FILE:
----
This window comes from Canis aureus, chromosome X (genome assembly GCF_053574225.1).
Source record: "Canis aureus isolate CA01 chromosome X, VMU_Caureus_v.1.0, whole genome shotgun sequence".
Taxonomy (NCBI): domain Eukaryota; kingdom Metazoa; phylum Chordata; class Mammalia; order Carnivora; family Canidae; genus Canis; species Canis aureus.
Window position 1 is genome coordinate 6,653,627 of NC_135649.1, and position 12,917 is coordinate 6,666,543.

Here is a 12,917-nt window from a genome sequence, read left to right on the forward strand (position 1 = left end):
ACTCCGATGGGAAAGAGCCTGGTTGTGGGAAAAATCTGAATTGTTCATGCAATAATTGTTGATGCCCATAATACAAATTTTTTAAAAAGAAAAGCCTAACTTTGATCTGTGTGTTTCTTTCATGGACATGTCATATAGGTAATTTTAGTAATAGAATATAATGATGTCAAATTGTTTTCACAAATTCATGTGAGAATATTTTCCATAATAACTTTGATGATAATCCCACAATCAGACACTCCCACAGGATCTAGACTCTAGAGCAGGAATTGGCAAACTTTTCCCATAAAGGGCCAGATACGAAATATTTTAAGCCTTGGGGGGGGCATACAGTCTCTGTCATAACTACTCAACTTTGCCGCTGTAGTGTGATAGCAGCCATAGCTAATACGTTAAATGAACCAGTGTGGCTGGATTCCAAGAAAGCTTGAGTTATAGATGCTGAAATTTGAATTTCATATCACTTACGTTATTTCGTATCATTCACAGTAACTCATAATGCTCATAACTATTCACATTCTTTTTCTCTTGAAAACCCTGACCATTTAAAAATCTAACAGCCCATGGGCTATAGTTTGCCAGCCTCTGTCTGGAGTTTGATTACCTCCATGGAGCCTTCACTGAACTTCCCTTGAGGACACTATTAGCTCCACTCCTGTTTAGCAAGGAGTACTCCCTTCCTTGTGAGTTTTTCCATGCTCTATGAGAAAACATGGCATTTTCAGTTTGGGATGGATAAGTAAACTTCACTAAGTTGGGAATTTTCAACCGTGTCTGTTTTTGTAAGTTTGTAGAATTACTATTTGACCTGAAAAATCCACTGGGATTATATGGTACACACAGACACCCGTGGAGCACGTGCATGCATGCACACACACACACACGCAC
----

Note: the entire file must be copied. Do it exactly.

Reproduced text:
This window comes from Canis aureus, chromosome X (genome assembly GCF_053574225.1).
Source record: "Canis aureus isolate CA01 chromosome X, VMU_Caureus_v.1.0, whole genome shotgun sequence".
Taxonomy (NCBI): domain Eukaryota; kingdom Metazoa; phylum Chordata; class Mammalia; order Carnivora; family Canidae; genus Canis; species Canis aureus.
Window position 1 is genome coordinate 6,653,627 of NC_135649.1, and position 12,917 is coordinate 6,666,543.

Here is a 12,917-nt window from a genome sequence, read left to right on the forward strand (position 1 = left end):
ACTCCGATGGGAAAGAGCCTGGTTGTGGGAAAAATCTGAATTGTTCATGCAATAATTGTTGATGCCCATAATACAAATTTTTTAAAAAGAAAAGCCTAACTTTGATCTGTGTGTTTCTTTCATGGACATGTCATATAGGTAATTTTAGTAATAGAATATAATGATGTCAAATTGTTTTCACAAATTCATGTGAGAATATTTTCCATAATAACTTTGATGATAATCCCACAATCAGACACTCCCACAGGATCTAGACTCTAGAGCAGGAATTGGCAAACTTTTCCCATAAAGGGCCAGATACGAAATATTTTAAGCCTTGGGGGGGGCATACAGTCTCTGTCATAACTACTCAACTTTGCCGCTGTAGTGTGATAGCAGCCATAGCTAATACGTTAAATGAACCAGTGTGGCTGGATTCCAAGAAAGCTTGAGTTATAGATGCTGAAATTTGAATTTCATATCACTTACGTTATTTCGTATCATTCACAGTAACTCATAATGCTCATAACTATTCACATTCTTTTTCTCTTGAAAACCCTGACCATTTAAAAATCTAACAGCCCATGGGCTATAGTTTGCCAGCCTCTGTCTGGAGTTTGATTACCTCCATGGAGCCTTCACTGAACTTCCCTTGAGGACACTATTAGCTCCACTCCTGTTTAGCAAGGAGTACTCCCTTCCTTGTGAGTTTTTCCATGCTCTATGAGAAAACATGGCATTTTCAGTTTGGGATGGATAAGTAAACTTCACTAAGTTGGGAATTTTCAACCGTGTCTGTTTTTGTAAGTTTGTAGAATTACTATTTGACCTGAAAAATCCACTGGGATTATATGGTACACACAGACACCCGTGGAGCACGTGCATGCATGCACACACACACACACGCAC